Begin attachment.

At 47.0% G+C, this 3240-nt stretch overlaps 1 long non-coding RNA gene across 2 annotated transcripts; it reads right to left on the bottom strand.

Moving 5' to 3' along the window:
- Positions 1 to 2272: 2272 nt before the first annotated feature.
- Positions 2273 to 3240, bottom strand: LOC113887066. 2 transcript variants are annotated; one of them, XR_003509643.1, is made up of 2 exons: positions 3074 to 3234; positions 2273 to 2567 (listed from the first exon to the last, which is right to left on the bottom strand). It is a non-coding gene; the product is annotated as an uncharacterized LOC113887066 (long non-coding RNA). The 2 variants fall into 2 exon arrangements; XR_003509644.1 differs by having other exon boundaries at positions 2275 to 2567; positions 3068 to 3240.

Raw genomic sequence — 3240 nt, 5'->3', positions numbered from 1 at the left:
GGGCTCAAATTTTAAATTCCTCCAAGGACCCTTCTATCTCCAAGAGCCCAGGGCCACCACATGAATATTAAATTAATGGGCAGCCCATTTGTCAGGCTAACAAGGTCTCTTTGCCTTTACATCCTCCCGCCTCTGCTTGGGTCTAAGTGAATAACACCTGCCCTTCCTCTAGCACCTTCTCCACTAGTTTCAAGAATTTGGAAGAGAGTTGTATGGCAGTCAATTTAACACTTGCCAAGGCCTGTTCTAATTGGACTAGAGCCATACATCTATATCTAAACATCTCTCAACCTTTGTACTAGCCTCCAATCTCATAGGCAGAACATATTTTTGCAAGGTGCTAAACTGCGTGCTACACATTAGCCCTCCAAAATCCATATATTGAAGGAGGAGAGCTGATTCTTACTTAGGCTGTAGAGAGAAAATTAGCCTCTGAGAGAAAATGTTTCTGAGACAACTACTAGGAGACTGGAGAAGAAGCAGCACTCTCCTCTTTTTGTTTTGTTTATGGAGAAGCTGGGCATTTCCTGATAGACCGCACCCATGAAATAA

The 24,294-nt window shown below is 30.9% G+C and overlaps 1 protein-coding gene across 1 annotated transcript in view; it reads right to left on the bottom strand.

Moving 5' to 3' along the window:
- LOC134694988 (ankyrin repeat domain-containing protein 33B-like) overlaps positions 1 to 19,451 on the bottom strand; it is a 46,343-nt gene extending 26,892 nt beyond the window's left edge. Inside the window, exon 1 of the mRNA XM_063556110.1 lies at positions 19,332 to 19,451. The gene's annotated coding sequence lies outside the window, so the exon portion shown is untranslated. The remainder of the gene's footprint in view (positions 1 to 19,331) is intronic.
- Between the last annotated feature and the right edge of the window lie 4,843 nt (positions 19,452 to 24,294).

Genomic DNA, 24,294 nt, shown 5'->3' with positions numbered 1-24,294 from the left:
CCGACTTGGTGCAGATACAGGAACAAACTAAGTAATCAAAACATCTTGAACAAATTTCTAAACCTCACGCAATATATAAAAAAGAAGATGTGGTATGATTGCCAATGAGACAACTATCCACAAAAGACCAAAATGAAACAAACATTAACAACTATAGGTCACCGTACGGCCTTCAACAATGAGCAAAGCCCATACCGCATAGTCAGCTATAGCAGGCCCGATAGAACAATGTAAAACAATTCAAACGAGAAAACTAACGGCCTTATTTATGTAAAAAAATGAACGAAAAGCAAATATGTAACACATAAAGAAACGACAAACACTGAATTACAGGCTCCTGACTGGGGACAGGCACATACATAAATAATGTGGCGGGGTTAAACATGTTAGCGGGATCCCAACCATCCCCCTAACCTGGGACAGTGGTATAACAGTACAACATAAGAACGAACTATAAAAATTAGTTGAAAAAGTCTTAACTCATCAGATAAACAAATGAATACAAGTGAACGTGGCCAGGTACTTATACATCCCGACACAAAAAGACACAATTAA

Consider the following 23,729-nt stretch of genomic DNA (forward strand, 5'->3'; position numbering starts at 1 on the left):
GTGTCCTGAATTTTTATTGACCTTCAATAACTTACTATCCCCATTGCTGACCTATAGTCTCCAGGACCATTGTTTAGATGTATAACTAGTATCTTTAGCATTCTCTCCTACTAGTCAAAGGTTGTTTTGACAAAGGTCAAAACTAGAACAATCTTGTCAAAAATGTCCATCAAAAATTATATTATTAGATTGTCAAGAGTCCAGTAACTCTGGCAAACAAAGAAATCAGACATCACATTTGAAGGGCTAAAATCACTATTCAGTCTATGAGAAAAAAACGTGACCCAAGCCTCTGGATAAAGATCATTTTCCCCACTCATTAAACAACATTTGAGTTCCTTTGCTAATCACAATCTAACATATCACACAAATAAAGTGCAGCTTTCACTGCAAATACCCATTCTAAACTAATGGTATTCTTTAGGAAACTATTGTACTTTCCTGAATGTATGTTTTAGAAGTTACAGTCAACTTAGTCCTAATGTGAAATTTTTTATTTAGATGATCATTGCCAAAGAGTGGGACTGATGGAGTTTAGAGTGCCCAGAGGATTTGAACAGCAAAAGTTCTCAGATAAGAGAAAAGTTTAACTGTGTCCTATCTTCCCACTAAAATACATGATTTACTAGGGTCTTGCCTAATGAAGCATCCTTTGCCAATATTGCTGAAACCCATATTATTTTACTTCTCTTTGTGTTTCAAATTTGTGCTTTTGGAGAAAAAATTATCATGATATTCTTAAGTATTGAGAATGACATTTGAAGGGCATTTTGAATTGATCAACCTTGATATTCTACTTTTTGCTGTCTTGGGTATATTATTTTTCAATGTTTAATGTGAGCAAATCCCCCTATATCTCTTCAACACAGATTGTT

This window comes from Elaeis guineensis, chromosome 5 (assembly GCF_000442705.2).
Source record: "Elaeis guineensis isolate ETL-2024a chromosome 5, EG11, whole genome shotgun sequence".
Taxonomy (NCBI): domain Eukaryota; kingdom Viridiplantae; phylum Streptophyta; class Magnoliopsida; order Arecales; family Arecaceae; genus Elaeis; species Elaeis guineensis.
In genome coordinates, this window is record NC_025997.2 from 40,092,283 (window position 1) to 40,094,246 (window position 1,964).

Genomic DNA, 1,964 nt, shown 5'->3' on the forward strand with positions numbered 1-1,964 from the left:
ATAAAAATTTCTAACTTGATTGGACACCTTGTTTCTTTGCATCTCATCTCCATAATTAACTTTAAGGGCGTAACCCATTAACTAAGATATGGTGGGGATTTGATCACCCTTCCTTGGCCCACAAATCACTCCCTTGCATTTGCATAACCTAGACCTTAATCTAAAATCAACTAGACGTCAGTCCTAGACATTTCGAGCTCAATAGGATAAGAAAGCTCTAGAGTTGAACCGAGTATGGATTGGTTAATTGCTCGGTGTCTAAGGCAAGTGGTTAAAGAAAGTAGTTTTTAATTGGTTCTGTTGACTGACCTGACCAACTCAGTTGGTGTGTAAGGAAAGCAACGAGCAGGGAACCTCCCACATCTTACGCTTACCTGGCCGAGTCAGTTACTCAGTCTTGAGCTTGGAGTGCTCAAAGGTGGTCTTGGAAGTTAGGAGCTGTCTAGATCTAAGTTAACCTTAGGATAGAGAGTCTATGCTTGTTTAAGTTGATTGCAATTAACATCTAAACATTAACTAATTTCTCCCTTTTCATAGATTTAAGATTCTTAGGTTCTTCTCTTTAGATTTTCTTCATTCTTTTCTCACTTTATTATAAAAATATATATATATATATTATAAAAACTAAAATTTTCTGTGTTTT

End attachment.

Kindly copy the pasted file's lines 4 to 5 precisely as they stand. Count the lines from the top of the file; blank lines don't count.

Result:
- Positions 2273 to 3240, bottom strand: LOC113887066. 2 transcript variants are annotated; one of them, XR_003509643.1, is made up of 2 exons: positions 3074 to 3234; positions 2273 to 2567 (listed from the first exon to the last, which is right to left on the bottom strand). It is a non-coding gene; the product is annotated as an uncharacterized LOC113887066 (long non-coding RNA). The 2 variants fall into 2 exon arrangements; XR_003509644.1 differs by having other exon boundaries at positions 2275 to 2567; positions 3068 to 3240.

Raw genomic sequence — 3240 nt, 5'->3', positions numbered from 1 at the left: